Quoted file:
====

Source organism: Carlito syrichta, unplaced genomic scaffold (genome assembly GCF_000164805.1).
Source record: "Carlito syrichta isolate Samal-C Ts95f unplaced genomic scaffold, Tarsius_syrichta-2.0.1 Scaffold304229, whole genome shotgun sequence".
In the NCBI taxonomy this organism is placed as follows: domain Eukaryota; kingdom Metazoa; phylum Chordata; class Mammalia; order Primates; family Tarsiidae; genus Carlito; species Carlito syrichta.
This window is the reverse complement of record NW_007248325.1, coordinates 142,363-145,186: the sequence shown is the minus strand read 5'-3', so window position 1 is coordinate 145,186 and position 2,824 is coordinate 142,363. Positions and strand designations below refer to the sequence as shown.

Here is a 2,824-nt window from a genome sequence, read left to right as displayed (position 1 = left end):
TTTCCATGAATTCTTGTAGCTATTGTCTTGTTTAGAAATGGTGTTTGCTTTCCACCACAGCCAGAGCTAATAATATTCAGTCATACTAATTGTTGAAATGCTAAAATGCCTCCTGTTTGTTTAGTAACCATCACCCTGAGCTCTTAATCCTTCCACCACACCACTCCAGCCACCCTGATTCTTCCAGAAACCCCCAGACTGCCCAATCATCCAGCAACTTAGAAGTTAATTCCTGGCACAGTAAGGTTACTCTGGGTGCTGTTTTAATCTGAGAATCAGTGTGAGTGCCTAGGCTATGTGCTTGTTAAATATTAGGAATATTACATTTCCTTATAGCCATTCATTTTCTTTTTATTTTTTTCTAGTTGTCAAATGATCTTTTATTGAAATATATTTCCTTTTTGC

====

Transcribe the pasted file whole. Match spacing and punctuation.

Source organism: Carlito syrichta, unplaced genomic scaffold (genome assembly GCF_000164805.1).
Source record: "Carlito syrichta isolate Samal-C Ts95f unplaced genomic scaffold, Tarsius_syrichta-2.0.1 Scaffold304229, whole genome shotgun sequence".
In the NCBI taxonomy this organism is placed as follows: domain Eukaryota; kingdom Metazoa; phylum Chordata; class Mammalia; order Primates; family Tarsiidae; genus Carlito; species Carlito syrichta.
This window is the reverse complement of record NW_007248325.1, coordinates 142,363-145,186: the sequence shown is the minus strand read 5'-3', so window position 1 is coordinate 145,186 and position 2,824 is coordinate 142,363. Positions and strand designations below refer to the sequence as shown.

Here is a 2,824-nt window from a genome sequence, read left to right as displayed (position 1 = left end):
TTTCCATGAATTCTTGTAGCTATTGTCTTGTTTAGAAATGGTGTTTGCTTTCCACCACAGCCAGAGCTAATAATATTCAGTCATACTAATTGTTGAAATGCTAAAATGCCTCCTGTTTGTTTAGTAACCATCACCCTGAGCTCTTAATCCTTCCACCACACCACTCCAGCCACCCTGATTCTTCCAGAAACCCCCAGACTGCCCAATCATCCAGCAACTTAGAAGTTAATTCCTGGCACAGTAAGGTTACTCTGGGTGCTGTTTTAATCTGAGAATCAGTGTGAGTGCCTAGGCTATGTGCTTGTTAAATATTAGGAATATTACATTTCCTTATAGCCATTCATTTTCTTTTTATTTTTTTCTAGTTGTCAAATGATCTTTTATTGAAATATATTTCCTTTTTGC